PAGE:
McKinney v. Ryan

Summarized by:

  • Court: 9th Circuit Court of Appeals Archives
  • Area(s) of Law: Habeas Corpus
  • Date Filed: 09-16-2013
  • Case #: 09-99018
  • Judge(s)/Court Below: Circuit Judge N.R. Smith for the Court; Partial Concurrence and Partial Dissent by Circuit Court Judge Wardlaw; Circuit Judge Bea
  • Full Text Opinion

There is no constitutional right to a “standard courtroom layout,” and sentencers are required only to fully consider mitigating evidence; they are not required to give it weight.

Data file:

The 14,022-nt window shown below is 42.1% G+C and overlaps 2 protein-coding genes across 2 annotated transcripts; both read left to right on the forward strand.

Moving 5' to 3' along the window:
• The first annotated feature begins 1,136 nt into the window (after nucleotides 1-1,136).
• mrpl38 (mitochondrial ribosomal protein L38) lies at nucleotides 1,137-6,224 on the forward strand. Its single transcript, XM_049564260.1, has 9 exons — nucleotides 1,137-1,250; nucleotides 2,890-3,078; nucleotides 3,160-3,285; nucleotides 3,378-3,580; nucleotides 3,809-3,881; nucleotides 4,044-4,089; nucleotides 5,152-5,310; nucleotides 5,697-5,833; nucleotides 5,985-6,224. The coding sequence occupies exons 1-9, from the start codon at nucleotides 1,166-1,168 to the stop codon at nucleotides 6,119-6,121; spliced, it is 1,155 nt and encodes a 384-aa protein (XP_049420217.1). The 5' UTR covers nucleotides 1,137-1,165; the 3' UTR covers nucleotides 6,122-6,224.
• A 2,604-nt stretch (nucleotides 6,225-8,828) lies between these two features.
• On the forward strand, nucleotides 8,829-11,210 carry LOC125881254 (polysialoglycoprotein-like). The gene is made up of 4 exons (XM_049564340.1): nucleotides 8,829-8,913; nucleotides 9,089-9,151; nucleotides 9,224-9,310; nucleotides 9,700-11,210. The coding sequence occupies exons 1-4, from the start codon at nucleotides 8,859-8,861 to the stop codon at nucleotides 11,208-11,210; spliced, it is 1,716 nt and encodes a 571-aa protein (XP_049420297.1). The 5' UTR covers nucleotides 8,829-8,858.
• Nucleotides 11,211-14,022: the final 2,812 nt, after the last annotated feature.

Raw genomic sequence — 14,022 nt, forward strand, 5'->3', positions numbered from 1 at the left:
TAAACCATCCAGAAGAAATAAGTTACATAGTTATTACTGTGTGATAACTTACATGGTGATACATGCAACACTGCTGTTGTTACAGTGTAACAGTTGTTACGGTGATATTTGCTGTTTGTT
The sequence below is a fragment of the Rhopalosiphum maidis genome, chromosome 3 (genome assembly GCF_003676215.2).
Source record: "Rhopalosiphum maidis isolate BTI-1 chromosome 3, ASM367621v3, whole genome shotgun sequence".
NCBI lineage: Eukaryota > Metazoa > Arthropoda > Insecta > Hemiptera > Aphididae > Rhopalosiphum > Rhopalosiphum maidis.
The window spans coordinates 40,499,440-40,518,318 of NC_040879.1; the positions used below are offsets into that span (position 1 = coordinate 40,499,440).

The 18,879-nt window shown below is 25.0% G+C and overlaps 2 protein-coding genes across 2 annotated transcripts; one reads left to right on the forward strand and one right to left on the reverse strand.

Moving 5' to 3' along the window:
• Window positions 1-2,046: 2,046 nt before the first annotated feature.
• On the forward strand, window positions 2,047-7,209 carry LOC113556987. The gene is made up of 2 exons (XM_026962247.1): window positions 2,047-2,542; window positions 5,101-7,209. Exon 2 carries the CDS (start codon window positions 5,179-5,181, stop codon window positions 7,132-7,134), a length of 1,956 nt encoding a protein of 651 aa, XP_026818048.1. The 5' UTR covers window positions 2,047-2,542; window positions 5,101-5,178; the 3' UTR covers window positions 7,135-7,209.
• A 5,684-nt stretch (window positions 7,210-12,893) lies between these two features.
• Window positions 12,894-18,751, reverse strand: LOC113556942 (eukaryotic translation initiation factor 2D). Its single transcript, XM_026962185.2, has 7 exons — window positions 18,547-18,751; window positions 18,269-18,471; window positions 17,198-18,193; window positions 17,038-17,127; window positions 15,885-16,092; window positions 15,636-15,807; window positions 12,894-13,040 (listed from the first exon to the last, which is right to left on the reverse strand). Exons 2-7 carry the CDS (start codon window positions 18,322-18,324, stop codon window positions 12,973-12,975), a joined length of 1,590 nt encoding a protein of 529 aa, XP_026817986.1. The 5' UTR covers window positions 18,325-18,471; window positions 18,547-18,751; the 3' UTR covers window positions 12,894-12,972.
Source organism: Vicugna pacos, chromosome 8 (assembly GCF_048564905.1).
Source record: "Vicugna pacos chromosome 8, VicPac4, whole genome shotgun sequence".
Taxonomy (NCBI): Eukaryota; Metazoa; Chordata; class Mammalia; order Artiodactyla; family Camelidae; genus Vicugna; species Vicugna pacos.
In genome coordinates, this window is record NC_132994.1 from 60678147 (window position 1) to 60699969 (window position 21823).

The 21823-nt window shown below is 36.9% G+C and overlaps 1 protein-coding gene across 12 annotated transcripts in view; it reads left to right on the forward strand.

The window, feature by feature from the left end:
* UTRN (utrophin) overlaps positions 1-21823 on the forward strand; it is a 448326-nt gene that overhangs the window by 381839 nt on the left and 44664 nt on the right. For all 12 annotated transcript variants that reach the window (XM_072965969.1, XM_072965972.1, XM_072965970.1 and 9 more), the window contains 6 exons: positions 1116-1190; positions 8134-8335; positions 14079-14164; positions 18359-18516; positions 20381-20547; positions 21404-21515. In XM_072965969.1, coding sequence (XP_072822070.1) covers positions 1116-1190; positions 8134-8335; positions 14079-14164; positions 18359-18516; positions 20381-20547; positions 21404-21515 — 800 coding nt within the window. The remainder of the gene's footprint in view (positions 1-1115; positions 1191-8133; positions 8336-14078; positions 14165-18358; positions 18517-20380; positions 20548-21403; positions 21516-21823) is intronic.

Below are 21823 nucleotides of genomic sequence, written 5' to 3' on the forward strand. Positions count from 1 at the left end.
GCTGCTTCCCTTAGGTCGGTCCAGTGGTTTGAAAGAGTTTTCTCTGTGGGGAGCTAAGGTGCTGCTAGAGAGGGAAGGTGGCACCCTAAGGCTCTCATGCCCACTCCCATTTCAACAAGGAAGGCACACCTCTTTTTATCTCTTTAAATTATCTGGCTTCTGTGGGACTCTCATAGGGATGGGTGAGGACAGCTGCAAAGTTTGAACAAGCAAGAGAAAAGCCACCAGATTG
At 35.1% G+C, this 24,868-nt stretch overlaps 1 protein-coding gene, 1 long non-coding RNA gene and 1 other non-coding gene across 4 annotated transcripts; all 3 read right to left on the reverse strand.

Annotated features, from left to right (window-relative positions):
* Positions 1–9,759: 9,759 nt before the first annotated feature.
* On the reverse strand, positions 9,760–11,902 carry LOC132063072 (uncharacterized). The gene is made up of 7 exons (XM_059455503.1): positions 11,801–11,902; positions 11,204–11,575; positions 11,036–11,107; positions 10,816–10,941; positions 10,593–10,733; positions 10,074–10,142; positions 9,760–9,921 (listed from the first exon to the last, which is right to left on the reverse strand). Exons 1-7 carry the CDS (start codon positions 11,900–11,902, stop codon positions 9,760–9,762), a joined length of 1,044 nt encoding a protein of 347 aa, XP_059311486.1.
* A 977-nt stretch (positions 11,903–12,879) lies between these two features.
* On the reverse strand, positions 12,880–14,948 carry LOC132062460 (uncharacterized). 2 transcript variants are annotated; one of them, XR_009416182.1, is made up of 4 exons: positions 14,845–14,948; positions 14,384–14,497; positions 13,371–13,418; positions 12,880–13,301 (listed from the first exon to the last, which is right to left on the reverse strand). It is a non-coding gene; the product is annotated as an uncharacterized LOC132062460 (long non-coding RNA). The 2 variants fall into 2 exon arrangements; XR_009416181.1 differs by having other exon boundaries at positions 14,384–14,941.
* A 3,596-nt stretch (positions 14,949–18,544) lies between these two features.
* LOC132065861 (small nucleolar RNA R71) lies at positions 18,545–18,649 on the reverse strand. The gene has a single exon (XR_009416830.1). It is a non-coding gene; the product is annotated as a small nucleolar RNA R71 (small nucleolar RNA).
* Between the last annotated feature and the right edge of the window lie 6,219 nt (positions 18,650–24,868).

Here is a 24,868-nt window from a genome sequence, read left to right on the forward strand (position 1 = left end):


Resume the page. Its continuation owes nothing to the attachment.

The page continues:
James McKinney was sentenced to death on two counts of first-degree murder. McKinney was tried together with a co-defendant, and the parties had agreed to the use of dual juries. The district court denied McKinney’s habeas corpus petition, but granted a certificate of appealability. At issue was the use of dual juries, the requirement that McKinney wear a leg brace for security at trial, and whether mitigating evidence received proper consideration. On appeal to the Ninth Circuit, McKinney questioned whether the layout of the courtroom, which led the jury to face him during the entire trial, violated his due process rights. The panel found that there was no “constitutional right to a standard American courtroom arrangement….” McKinney’s additional dual jury claims and “shackling” claim were procedurally defaulted due to his failure to fully exhaust the claims at the trial court level. Finally, McKinney’s claim that the trial court did not properly consider mitigating evidence also failed. McKinney focused on Lockett v. Ohio and Eddings v. Oklahoma (collectively “Lockett/Eddings”). These two cases call the sentencer to, at the very least, consider mitigating evidence; the sentencer is not required to give weight to any presented mitigating evidence. Finally, in terms of discretion, the panel stated that upholding trial courts’ decisions concerning the weight to apply to mitigating evidence is preferred over appellate courts’ desire to apply their own weight. AFFIRMED.

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